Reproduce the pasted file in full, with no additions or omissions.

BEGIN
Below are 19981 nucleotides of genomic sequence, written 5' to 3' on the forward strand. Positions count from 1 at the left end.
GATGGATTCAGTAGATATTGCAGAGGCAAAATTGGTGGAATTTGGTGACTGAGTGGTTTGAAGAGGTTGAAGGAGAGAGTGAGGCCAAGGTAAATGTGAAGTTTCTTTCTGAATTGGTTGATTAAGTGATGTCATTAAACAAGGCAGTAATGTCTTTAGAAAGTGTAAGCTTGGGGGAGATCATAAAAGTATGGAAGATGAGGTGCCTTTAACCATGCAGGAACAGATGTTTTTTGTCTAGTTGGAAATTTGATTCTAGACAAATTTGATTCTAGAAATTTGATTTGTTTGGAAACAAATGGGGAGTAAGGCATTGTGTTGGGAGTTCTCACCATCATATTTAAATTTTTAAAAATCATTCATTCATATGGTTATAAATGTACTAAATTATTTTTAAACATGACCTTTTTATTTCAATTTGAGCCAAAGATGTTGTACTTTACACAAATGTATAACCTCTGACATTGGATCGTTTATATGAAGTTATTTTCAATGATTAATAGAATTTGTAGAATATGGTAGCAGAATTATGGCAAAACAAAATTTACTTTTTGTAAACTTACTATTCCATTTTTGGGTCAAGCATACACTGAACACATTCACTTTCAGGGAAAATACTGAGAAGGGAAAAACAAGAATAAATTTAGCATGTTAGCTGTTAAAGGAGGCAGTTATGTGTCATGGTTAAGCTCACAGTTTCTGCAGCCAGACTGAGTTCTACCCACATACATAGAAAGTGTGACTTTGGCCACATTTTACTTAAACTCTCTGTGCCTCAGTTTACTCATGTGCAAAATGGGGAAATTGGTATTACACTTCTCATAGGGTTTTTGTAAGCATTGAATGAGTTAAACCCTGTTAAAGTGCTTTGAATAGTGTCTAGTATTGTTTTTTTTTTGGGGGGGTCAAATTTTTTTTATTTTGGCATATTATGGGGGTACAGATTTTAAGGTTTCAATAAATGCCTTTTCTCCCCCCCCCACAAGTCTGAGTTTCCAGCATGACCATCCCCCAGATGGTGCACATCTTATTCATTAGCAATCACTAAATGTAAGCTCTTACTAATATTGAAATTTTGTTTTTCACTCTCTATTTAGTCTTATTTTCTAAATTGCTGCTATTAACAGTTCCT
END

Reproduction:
Below are 19981 nucleotides of genomic sequence, written 5' to 3' on the forward strand. Positions count from 1 at the left end.
GATGGATTCAGTAGATATTGCAGAGGCAAAATTGGTGGAATTTGGTGACTGAGTGGTTTGAAGAGGTTGAAGGAGAGAGTGAGGCCAAGGTAAATGTGAAGTTTCTTTCTGAATTGGTTGATTAAGTGATGTCATTAAACAAGGCAGTAATGTCTTTAGAAAGTGTAAGCTTGGGGGAGATCATAAAAGTATGGAAGATGAGGTGCCTTTAACCATGCAGGAACAGATGTTTTTTGTCTAGTTGGAAATTTGATTCTAGACAAATTTGATTCTAGAAATTTGATTTGTTTGGAAACAAATGGGGAGTAAGGCATTGTGTTGGGAGTTCTCACCATCATATTTAAATTTTTAAAAATCATTCATTCATATGGTTATAAATGTACTAAATTATTTTTAAACATGACCTTTTTATTTCAATTTGAGCCAAAGATGTTGTACTTTACACAAATGTATAACCTCTGACATTGGATCGTTTATATGAAGTTATTTTCAATGATTAATAGAATTTGTAGAATATGGTAGCAGAATTATGGCAAAACAAAATTTACTTTTTGTAAACTTACTATTCCATTTTTGGGTCAAGCATACACTGAACACATTCACTTTCAGGGAAAATACTGAGAAGGGAAAAACAAGAATAAATTTAGCATGTTAGCTGTTAAAGGAGGCAGTTATGTGTCATGGTTAAGCTCACAGTTTCTGCAGCCAGACTGAGTTCTACCCACATACATAGAAAGTGTGACTTTGGCCACATTTTACTTAAACTCTCTGTGCCTCAGTTTACTCATGTGCAAAATGGGGAAATTGGTATTACACTTCTCATAGGGTTTTTGTAAGCATTGAATGAGTTAAACCCTGTTAAAGTGCTTTGAATAGTGTCTAGTATTGTTTTTTTTTTGGGGGGGTCAAATTTTTTTTATTTTGGCATATTATGGGGGTACAGATTTTAAGGTTTCAATAAATGCCTTTTCTCCCCCCCCCACAAGTCTGAGTTTCCAGCATGACCATCCCCCAGATGGTGCACATCTTATTCATTAGCAATCACTAAATGTAAGCTCTTACTAATATTGAAATTTTGTTTTTCACTCTCTATTTAGTCTTATTTTCTAAATTGCTGCTATTAACAGTTCCT